Name : Rebecca Hoy

Adult:  31 years old

City, state: Meriden, CT


Areas of Body Affected:  left and right tibias and femurs, left ulna, right humerus

Personal History :  

While serving on active duty as an airman in the United States Air Force, I was diagnosed with atypical melorheostosis, a progressive bone disease that can eventually cause joint fusion. This disease has not been found to have any hereditary significance.

Before entrance into the USAF, I was an active and healthy teenager. Approximately two weeks after entering basic training, I began to have unexplained bilateral leg pain. Four years, an MRI, a bone scan, countless X-rays and a bone biopsy later, I was diagnosed with atypical melorheostosis by Dr. Norman Mindrebo. My guess is that the constant marching and running caused cellular damage to my bones and kicked my disease into gear.

I continued to see Dr. Mindrebo, the diagnosing physician, until he retired from the AF. I began seeing his successor, Dr. Kyme, in February of 1996. Dr. Kyme and I discussed treatment options. He didnít know of any, so I wrote to the Mayo Clinic for some advice. They sent me the names of three bone pathologists in the Omaha area. I went to Dr. Robert Recker, head of the Osteoporosis Center at Creighton University. I saw Dr. Recker in May of 1996. He looked at my films and decided I had Engelmanní s disease, which may be related to melorheostosis. By coincidence, Dr. Recker had finished a study on Englemannís disease. I reported this to Dr. Kyme, who requested a copy of Dr. Reckerís report from his office. Dr. Kyme does not agree with Dr. Reckerís diagnosis, as Dr. Recker had not looked at the slides from the bone biopsy performed in 1994 when he wrote his report.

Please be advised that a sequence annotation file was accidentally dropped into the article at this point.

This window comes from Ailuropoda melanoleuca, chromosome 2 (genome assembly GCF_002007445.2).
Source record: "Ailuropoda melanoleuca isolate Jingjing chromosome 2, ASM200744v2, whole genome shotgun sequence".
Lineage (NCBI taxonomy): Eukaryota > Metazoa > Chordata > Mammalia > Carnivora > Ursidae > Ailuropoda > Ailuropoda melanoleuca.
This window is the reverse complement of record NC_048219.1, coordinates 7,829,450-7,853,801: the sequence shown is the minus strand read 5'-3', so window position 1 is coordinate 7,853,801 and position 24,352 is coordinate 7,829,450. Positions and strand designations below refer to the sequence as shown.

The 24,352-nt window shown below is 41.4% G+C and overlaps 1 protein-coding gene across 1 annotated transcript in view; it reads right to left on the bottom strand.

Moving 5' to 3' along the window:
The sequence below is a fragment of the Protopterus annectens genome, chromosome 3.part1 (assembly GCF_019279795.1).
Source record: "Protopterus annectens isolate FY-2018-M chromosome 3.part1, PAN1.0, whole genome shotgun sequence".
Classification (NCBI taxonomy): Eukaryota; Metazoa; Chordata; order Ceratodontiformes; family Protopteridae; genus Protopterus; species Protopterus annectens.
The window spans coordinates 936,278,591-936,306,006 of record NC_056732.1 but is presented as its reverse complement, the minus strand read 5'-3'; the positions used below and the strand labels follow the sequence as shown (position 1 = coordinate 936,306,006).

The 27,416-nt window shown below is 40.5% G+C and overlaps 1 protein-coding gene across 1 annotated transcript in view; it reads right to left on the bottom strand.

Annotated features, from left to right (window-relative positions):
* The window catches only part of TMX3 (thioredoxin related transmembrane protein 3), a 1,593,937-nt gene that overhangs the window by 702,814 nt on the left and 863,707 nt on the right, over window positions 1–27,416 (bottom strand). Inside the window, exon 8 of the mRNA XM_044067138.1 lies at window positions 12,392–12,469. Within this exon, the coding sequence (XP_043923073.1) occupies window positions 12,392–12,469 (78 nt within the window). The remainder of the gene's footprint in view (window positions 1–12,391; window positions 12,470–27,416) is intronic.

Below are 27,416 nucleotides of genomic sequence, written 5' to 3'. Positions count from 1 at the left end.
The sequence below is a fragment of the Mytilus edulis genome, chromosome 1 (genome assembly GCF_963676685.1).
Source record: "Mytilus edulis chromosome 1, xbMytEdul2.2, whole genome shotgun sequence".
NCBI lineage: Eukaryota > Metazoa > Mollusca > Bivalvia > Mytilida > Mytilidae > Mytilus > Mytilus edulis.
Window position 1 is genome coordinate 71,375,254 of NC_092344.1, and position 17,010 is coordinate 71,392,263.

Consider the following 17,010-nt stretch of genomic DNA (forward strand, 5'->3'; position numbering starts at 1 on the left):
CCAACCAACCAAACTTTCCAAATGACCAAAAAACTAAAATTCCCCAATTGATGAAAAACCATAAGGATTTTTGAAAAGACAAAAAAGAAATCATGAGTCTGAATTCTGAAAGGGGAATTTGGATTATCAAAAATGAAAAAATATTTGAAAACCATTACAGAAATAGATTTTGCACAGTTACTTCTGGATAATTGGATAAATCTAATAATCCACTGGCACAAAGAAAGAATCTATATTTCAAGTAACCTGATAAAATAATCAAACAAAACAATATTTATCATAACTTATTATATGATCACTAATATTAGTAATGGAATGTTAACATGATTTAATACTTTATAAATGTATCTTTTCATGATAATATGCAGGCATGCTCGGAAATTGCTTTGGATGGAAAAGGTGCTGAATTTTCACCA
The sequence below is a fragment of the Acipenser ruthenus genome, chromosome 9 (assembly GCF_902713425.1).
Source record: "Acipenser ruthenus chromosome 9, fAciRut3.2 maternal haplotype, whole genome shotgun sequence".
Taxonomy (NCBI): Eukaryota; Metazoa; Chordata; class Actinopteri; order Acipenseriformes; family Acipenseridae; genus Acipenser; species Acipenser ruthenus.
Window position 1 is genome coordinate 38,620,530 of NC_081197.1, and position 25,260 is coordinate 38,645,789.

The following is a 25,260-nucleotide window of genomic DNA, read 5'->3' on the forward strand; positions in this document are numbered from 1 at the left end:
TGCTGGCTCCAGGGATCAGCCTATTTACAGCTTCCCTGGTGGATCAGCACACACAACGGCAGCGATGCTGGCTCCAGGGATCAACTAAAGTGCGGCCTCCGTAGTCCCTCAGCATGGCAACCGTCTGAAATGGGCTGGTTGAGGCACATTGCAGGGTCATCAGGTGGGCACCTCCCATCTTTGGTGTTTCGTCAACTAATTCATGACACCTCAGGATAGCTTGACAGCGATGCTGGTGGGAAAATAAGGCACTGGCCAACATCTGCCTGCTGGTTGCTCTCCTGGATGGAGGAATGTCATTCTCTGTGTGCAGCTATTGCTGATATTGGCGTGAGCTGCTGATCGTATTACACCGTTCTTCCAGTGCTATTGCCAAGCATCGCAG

My battles with the Air Force medical community over four and a half years caused me to lose confidence in the entire Air Force, and ended what was at one time a promising career. I have all but decided not to have children. This is due to the resulting extreme skeletal strain, not to mention the ever-present fear that, although melorheostosis is not hereditary, I am afraid it could be passed on to my children.

Dr. Mindrebo, my attending physician for 7 months, believes that my condition is analogous to Rheumatoid arthritis. The facts are that I was an extremely active child and teenager prior to my entrance into active military service. A mere 2 weeks after entering basic training I began to experience pain that has continued every day for the past 13 years and will continue every day for the rest of my life. Since Motrin and other OTC pain relievers do nothing for the pain I take Tylenol with Codeine two or 3 times per week. I would take it more often, but I have better things to do than lie on my couch in a drug-induced stupor, although sometimes that idea does not sound too bad.

I visited a civilian doctor and radiologist. I had what is called a long bone survey. According to the X-rays taken, my disease has progressed at a very steady rate since 1991. Dr. Kyme indicated that my condition has stabilized. In a way he is correct. My symptoms have not increased in the past few years. In another way, he is quite wrong, because the disease process has continued, and will continue for the rest of my life.

Recently I have found that running on an elliptical trainer, due to its extremely low impact, is a great way for me to exercise. Water aerobics is great for the same reason. Becoming active again has helped me deal with the pain and made me much happier. I highly recommend it.

I appreciate this website so much. I have felt so alone over the past 13 years. No one understands the pain of this disease like people that suffer from it. A huge thank you to everyone involved.

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